I remember many things and most of them are so clear and precise in their colors and textures, sounds and scents that often they sweep me away completely and leave me sitting or standing unmoving but wakeful and unable to discern what is past and what present. My childhood is frighteningly vivid, something that I feel so close to that at times its though I'm there––riding my little red tricycle around my Grandma Fuger's house in my terrycloth shorts and t-shirt, or playing alone in the cubby under the stairs in Grandma Rogers' dining room, or peddling my dirt bike across the hills behind our house on long summer afternoons. I know the names of each and every neighborhood friend who I wrangled into performing plays for our parents in my backyard. The rumble of our riding lawn mower is still a fresh tickle on my skin and the Miller Hi-Life scent of our backyard barbeques is as vivid as last night's dinner. I am consumed by memory and fear more than anything else losing a single one, forgetting some very simple bit of my past that has been like a precious gem to me all these years, something clutched tightly in my fist, leaving a mark that is red and deep and still the most beautiful and endearing of scars.
I do not know if there is a heaven, at least not in the traditional Christian sense of the word. More often than not I believe that just as in life, The Universe allows us to create our own perceptions of death. Whatever we believe in life is true in death, and so I cling to the idea that when I die I will be granted the power to revisit any day I choose, to sit with the ones I have loved so deeply, to talk with them again as I did all those years ago, to laugh and play with, to nap against, to set aside all the baggage of these days and receive and share again our pure, raw love.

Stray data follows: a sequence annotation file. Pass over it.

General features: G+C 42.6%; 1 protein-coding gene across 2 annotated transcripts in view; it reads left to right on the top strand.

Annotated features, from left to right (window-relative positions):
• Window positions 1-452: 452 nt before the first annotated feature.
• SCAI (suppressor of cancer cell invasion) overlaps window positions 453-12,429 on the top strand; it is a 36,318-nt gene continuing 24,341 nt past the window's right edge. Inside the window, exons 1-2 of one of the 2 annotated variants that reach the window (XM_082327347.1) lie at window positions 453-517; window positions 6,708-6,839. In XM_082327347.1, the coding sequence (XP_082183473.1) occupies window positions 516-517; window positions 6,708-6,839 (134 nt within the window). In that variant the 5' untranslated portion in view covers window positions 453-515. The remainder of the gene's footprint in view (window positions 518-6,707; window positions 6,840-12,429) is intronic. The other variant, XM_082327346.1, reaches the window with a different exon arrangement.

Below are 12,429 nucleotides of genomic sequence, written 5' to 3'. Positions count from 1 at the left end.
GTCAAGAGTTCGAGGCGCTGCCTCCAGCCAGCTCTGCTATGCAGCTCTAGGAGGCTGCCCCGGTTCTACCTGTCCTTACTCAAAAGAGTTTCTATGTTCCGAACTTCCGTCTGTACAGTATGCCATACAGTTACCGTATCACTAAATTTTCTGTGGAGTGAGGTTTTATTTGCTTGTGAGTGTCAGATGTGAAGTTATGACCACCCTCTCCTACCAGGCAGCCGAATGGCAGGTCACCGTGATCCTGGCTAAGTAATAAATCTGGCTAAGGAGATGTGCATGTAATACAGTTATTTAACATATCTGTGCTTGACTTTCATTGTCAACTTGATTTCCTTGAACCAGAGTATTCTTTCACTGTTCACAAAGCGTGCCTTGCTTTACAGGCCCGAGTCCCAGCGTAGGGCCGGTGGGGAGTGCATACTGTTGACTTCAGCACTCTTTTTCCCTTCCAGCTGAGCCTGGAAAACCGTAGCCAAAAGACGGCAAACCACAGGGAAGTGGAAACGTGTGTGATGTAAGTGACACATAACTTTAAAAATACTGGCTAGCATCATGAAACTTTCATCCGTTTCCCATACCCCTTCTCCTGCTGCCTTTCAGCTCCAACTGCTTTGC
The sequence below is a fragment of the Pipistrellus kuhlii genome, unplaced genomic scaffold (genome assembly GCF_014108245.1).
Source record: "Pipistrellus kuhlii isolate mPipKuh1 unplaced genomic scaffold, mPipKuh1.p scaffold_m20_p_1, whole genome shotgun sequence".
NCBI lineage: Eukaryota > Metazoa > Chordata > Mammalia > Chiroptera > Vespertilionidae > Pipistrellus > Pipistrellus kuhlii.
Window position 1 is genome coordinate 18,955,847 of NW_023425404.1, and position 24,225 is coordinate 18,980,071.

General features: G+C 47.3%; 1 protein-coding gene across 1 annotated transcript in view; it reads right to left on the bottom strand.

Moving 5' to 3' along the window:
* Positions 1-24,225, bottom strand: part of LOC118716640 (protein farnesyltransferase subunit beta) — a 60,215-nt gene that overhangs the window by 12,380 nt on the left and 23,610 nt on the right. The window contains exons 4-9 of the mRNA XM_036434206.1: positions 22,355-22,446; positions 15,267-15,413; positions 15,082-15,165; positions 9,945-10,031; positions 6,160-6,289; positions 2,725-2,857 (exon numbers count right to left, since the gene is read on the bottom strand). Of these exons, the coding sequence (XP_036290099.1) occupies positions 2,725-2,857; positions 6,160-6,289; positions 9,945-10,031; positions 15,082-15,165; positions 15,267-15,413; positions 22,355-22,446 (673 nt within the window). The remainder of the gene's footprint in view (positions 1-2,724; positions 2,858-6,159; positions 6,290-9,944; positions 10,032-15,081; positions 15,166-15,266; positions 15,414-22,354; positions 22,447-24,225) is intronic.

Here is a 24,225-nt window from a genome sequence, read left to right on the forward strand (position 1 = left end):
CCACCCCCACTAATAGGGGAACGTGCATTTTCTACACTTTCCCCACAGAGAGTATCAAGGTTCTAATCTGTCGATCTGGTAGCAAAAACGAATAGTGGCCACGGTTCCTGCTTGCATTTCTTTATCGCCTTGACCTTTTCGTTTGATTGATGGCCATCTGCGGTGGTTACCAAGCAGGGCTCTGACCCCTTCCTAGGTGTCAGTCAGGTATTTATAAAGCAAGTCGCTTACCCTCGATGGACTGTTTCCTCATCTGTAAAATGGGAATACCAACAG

There are times, late at night when I lay awake staring at the ceiling, or in the frigid cold of washed-out winter, when I feel very alone and confused as to how I got here, when I worry about never having the opportunity to play Follow the Judge with my friends in the ravine behind our homes, or never seeing Grandma's face on Christmas Day, sitting with my grandfather while he tied flies or riding in the car with Grandpa Rogers while we drove down the dusty two-lane highway between Firth and Shelley, or falling asleep on the patio under the stars with my sister, or driving from Pocatello to Denver with my mother when I was ten years old and listening to her tell stories about her own youth and all the adventures she had. At those sleepless times I recite my memories over and over in my head, summoning them and living them again, moving through them as quickly and as precisely as possible, hoping that this will not be the last time I hold and turn these precious gems in the palm of my hand.
And then there are evenings like this one, when Duncan pulls me down to the lake and around the path to each of the Russian Olives trees, which have opened their blossoms to me and have scuttled away the smoke that hovered over us yesterday, drowning out their power and the peace they bring. These are the times that I am reminded that memories reside in our brains right next door to the place that processes scent and all I have to do is close my eyes and breath deeply and I can travel to any place and time I have ever been and live there as clearly as I did all those days ago.
How perfect that I am doing it with my wise best friend, my guiding angel on this earth, taking communion in the little yellow flowers that have become the stepping stones of my life. Now and forever.